Priorities. You’ve gotta have ’em, especially when you’re a toy collector. In 2003 I that I decided I would only collect action figures in the 6-inch scale. It was a practical decision: at the time I had hundreds of the 5-inch Toy Biz Marvel characters, near-complete sets of Kenner’s Super Powers and Mattel’s Secret Wars, as well as a decent selection of vintage Star Wars and Mego figures. While I loved the my collection, I hated the fact that the toys were so disparate — my favorite Superman was 3 3/4 inches tall, my Spidey was 5 inches, my Aquaman 8 inches — it made my displays an OCD-inducing nightmare. The advent of Marvel Legends made 6-inch figures a reality. While McFarlane Toys and DC Direct made convincing arguments, it was ToyBiz that convinced me that 6 inch was a viable scale. I sold everything, or gave it away, reducing my collection in the short term, but increasing its consistency and aesthetic value in the end. Eventually I had over 300 6-inch figures and it was great. At least, until I realized what I’d missed.
In 2001, Palisades secured the license to Jim Henson’s Muppet Show. Over the span of four years, the company produced an astonishing 130 figures, including many convention and web exclusives. Palisade’s commitment to producing every character, no matter how obscure, endeared them to Henson fans, but lack of retailer commitment and a general downturn in the collectibles market forced Palisades into bankruptcy in 2006. In spite of the line’s premature end, it remains a favorite among collectors today.
This is not Kermit as Indiana Jones, lest your legal department be itching to make a case. “Adventure Kermit” was the Palisades Muppet Show exclusive available at 2004 conventions, then later through the Palisades Collectors Club. Kermit’s appearance is based on his lead role in the Indiana Jones Epic Stunt Spectacular at the Disney-MGM Studios. Unofficial or not, with Indiana Jones and the Crystal Skull merchandise still four years away, collectors were just happy to get an Indy figure.
I could talk about the remarkable sculpt all day, but the pictures speak for themselves. From the leather jacket’s rich natural grain to Kermit’s unique “nubbled” Muppet skin, all of the details are there. And while every surface has a unique texture, it’s never too much — a sense of economy and proportion informs the scale, making the 6-inch figure look as much like the “life-size” Kermit as possible. The slightly hunched pose and benevolent expression only add to the likeness, while the uniquely sculpted hands allow him to hold his character-specific accessories (something previous Kermits would have been unable to do).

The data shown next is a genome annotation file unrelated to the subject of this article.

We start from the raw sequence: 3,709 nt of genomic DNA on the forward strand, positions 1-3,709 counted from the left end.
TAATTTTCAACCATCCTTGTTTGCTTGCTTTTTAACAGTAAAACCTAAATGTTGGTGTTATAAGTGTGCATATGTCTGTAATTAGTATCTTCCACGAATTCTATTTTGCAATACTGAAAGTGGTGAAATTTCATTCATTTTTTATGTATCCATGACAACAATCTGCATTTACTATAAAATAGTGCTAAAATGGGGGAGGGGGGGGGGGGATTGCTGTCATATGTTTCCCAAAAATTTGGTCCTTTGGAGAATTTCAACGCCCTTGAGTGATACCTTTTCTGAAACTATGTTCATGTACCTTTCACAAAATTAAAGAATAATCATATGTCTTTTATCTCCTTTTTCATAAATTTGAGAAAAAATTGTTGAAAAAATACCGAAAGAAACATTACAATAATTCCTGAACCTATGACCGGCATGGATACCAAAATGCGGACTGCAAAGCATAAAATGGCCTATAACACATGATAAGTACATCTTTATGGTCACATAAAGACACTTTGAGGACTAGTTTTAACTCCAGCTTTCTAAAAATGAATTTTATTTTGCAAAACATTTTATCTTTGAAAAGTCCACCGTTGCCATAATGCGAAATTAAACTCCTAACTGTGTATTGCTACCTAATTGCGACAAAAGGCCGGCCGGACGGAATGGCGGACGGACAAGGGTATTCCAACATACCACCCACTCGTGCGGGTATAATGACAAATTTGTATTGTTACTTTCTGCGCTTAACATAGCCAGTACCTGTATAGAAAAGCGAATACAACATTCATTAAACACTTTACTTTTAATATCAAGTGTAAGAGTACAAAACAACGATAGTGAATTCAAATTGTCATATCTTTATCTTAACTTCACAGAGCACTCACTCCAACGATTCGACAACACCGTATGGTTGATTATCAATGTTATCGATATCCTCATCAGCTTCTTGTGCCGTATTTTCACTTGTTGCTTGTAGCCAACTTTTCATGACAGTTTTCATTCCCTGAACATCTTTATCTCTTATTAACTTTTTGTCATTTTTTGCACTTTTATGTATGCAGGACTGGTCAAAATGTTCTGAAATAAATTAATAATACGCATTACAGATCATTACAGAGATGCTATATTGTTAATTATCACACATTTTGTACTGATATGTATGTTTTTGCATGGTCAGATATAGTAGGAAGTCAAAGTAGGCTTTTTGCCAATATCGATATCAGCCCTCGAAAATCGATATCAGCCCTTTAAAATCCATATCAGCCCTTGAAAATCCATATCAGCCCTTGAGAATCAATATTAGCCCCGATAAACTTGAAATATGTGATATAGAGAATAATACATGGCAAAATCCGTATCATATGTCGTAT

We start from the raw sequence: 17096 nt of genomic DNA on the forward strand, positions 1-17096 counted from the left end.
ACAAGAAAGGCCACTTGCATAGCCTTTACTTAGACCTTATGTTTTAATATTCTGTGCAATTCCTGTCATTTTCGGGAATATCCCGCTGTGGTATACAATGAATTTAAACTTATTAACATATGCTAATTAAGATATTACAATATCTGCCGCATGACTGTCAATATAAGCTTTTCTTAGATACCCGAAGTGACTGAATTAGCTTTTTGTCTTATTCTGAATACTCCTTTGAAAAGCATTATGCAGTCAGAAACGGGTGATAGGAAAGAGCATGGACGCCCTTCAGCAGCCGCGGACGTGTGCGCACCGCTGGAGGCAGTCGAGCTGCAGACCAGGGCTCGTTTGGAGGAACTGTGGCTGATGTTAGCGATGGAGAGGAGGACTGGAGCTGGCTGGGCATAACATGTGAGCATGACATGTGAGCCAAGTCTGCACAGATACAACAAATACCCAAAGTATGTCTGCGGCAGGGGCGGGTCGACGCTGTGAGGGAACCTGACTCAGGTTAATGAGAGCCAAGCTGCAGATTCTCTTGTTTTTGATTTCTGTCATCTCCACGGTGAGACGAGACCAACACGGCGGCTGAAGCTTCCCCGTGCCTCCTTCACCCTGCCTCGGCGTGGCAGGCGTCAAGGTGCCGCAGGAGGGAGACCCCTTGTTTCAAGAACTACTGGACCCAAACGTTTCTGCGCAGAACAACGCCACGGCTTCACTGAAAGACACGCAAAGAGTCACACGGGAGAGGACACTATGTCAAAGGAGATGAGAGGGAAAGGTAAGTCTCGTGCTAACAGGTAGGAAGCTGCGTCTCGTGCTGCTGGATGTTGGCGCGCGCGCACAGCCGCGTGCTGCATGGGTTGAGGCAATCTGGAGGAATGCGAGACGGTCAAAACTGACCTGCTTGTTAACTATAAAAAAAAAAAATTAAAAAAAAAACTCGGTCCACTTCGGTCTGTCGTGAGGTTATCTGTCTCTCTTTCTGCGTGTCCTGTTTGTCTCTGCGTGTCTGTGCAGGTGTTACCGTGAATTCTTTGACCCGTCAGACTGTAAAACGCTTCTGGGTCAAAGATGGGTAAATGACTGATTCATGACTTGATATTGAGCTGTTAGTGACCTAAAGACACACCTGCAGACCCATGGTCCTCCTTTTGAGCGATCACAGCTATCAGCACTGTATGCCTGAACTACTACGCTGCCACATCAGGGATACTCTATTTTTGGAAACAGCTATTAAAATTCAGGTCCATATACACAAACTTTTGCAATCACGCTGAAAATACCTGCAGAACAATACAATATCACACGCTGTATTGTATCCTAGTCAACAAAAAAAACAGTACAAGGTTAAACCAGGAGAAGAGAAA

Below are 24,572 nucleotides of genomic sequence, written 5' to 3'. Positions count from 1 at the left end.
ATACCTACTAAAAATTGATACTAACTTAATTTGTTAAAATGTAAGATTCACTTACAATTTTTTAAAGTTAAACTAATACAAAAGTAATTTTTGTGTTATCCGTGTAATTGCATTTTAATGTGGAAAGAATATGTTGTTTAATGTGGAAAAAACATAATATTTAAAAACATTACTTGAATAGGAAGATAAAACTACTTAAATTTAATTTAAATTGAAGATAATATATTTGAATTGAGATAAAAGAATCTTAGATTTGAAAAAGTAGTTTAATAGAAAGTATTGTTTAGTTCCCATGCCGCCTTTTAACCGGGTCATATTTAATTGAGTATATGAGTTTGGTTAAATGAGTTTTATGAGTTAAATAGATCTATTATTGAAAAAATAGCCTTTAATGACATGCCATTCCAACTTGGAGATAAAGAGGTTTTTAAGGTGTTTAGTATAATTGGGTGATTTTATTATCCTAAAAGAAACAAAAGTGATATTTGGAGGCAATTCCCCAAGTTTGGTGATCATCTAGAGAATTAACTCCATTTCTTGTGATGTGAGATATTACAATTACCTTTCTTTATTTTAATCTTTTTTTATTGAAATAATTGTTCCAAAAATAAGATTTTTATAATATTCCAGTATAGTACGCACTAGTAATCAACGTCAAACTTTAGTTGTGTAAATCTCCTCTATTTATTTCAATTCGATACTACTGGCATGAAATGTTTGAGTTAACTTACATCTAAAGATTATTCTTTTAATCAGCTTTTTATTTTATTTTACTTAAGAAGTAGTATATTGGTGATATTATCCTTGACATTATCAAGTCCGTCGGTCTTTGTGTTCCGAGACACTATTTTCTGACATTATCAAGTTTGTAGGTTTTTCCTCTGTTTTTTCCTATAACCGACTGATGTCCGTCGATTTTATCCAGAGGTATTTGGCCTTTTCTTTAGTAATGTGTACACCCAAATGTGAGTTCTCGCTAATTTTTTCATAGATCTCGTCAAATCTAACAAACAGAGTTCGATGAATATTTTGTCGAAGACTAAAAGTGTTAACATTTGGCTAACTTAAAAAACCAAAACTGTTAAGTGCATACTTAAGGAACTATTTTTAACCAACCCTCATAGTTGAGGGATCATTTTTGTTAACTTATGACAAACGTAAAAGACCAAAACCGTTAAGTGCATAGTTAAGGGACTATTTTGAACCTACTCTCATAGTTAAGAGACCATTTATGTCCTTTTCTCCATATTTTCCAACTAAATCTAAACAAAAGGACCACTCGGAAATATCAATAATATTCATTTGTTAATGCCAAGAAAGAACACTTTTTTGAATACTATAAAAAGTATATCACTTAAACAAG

Speaking of accessories, Kermit comes with everything your standard-issue adventurer needs: his trusty whip and pistol, a satchel, a golden idol, and, most importantly, his trademark hat. Said hat attaches via a magnet, which is swell in theory, but not so much in practice. (It falls off all the time.) Engineering issues aside, the hat looks great and brings all of the other costume details together. Palisades always batted 1000 when it came to pack-ins and Kermit is another home run: he even comes with some treasure, in the form of the “Golden Gonzo.” It’s a fertility idol, so display with care!
Click first picture to open slideshow!
Like other Muppets before him, Adventurer Kermit’s articulation is minimal but well-hidden and functional. He has nice ball-jointed shoulders, hinged elbows, and knees as well as a pegged waist. Thanks to the additional volume of the jacket sleeve, Kermit receives a bicep twist, trumping previous versions that lacked it due to the bare limb’s thinness. Unfortunately, the neck peg is too short, which causes the head to pop off constantly. Factor in the magnetic hat’s tendency to slip, and you end up with a great-looking toy that’s not much fun to play with.
Kermit’s paint is quite good and texture-specific. The leather jacket is a rich brown color, with a dark wash to bring out the detail. The hat gets the same treatment, further adding to the weathered realism. Little details like the belt-buckle and the tiny silver buttons are crisp with little slop. The only real issue are his eyes, which are a bit wonky. It’s a small detail, but noticeable. Just pull the hat down and he’s fine.
So how did I end up Adventure Kermit? A dealer at a local toy show had piles of them. For $10, I just had to snag one. I see now just what adventures I’ve been missing.
Jason R Mink is TheManintheAntHill